2.  Learn a new skill – spend some time investing in you. Learn a new skill or take up a new hobby, it’s a great way to engage your mind and if you’re good at the skill it will help restore confidence. 
  3.  Connect with old friends and make new ones – connecting with old friends creates a safe and supportive environment but it is also equally important to break away from old patterns and meet new people. This will remind you and give you courage to trust again and break down the walls of emotional betrayal.

Catharsis from the Sub-conscious

Nightmares – this is your subconscious mind exposing your vulnerability to the situation. Often these night terrors depict harm and hostile situations with the ex that leaves you with cold sweats and an uncomfortable nauseating feeling in the morning.

Flashbacks – repeatedly reliving memories with absolute clarity like it just happened. This may take the form of auditory or visual hallucinations, in certain situations, it can get specific to reliving the smell.  A flashback may be temporary and you may maintain some connection with the present moment or you may lose all awareness of what’s going on around you, being taken completely back to your traumatic event.

How do you train the subconscious mind?

The most effective way to cope with this is by experiencing, processing, and releasing. Maintain a journal where you spend 15 minutes writing out your thoughts, but do not go back and read it. This allows you to unload, express freely, and often let go. Flashbacks are often caused by a trigger. These triggers could be a word, odour, or a situation. It is important for you to identify the trigger and work through it. You can either limit your exposure to these triggers, and if that is not possible (which is often the case) you can devise coping strategies. Effective coping strategies include deep breathing, reconditioning the trigger with a new emotion and gradual exposure to it.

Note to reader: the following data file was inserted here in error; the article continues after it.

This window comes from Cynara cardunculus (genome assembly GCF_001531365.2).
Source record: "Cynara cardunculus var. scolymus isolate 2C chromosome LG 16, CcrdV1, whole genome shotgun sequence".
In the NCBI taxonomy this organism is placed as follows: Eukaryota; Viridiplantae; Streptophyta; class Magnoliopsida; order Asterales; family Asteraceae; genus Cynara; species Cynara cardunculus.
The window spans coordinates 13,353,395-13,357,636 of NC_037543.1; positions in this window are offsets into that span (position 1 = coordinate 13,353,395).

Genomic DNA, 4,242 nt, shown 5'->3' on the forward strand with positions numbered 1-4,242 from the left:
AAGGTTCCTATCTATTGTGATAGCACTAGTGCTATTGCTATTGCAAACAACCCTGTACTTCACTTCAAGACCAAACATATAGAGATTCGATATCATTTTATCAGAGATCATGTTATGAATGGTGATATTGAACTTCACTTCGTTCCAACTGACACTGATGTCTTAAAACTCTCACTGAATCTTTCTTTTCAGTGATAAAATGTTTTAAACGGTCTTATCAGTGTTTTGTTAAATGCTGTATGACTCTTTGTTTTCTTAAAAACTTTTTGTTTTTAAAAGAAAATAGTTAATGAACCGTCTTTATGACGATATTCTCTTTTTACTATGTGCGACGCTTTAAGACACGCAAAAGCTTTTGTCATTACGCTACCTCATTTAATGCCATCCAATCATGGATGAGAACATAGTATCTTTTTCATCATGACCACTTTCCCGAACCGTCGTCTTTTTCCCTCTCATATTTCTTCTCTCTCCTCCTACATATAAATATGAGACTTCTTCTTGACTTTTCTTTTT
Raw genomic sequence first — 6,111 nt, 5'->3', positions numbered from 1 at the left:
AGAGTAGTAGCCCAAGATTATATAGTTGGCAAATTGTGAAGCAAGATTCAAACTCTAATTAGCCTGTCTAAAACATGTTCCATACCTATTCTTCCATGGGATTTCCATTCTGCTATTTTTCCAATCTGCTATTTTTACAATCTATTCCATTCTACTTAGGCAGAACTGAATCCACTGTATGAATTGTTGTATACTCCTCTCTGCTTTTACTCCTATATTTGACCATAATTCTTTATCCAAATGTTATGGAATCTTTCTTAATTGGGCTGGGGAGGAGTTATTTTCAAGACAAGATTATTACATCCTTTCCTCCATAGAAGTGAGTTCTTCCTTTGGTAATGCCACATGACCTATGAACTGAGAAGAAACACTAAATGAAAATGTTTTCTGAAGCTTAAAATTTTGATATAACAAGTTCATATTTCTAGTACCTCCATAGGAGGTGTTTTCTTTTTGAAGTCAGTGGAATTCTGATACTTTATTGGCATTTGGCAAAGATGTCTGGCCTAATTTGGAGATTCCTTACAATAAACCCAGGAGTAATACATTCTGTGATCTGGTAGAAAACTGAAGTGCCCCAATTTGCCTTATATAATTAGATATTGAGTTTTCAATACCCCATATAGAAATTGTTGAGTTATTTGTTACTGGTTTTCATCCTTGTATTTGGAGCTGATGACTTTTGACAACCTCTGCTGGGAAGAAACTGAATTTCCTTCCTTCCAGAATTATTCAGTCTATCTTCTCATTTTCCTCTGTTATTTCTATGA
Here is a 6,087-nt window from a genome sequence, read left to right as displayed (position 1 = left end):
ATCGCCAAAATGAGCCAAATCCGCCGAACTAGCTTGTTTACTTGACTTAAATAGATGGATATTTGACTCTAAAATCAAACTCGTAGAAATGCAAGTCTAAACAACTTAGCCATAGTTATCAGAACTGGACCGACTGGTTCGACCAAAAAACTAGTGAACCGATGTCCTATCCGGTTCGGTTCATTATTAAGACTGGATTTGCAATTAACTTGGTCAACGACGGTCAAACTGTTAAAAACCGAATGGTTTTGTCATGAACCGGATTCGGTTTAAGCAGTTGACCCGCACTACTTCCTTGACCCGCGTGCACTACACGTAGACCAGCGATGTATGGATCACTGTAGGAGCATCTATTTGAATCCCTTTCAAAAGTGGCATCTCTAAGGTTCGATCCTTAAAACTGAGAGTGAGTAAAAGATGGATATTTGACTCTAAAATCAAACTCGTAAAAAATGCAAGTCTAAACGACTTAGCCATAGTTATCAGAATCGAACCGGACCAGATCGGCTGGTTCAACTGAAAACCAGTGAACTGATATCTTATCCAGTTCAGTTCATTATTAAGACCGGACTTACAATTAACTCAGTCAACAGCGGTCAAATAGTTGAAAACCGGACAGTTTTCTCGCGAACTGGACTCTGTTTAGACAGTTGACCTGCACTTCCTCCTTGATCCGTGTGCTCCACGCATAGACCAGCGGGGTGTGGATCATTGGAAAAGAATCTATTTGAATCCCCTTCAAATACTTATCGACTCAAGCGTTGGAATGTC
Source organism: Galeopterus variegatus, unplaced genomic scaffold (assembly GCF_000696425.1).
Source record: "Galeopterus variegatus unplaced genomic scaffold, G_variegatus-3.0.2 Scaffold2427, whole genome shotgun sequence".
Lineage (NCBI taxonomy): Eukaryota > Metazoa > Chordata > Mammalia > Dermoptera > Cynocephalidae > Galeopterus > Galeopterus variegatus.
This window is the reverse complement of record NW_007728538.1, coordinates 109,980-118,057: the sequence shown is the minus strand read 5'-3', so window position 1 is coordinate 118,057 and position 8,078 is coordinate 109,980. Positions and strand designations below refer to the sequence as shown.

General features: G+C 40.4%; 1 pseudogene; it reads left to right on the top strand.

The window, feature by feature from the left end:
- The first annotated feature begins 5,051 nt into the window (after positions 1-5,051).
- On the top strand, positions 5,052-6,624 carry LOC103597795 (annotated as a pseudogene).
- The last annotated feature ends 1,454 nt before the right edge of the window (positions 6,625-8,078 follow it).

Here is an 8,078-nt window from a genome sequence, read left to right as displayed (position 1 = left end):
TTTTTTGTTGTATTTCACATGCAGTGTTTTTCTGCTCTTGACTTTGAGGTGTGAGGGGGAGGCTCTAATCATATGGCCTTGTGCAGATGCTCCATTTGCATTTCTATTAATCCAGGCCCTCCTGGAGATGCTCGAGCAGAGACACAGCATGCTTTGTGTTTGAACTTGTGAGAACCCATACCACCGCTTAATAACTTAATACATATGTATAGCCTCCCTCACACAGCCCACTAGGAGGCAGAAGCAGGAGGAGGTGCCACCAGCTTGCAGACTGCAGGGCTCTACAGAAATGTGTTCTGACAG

Breaking Behaviours

Appetite/ Weight – appetite is a good indicator of your emotions, and rapidly gaining or losing weight can be a sign something is wrong.

Sleep – sleep cycles change, we tend to either sleep too much or too little. We either enter an escapist mode where we sleep too much because facing reality becomes too difficult or falling asleep becomes too difficult because of our anxious mind.

Sexual promiscuity – irresponsible and excessive indulgence in sex with multiple partners creates the temporary illusion of being free. However, this has long-term psychological effects and often puts one in a dangerous situation.

How do you initiate and maintain healthy behaviours?

While most people choose to consume copious amounts of alcohol post a breakup, it’s better to stay away from the bottle. Monitoring alcohol intake ensures clarity of thought, responsible decisions and better sleep. The basics need to be in place; a healthy diet where you eat every 3 hours, a reduced intake of caffeine and digital detox. Have a fixed day and night routine that helps condition better productivity and sleep. Try having a heavy meal, a shower and listen to a meditative track before you sleep. This ensures you are focusing on yourself, and your healing.

Break-ups are never easy; ending a traumatic relationship causes significant emotional distress. It requires time, dedication, and direction for one to truly heal from a broken relationship. It’s never the duration of the relationship that matters, but the intensity of emotion experienced while together.

It is important to find healthy ways to cope with the loss a relationship, and speaking to someone always helps! Invest in yourself.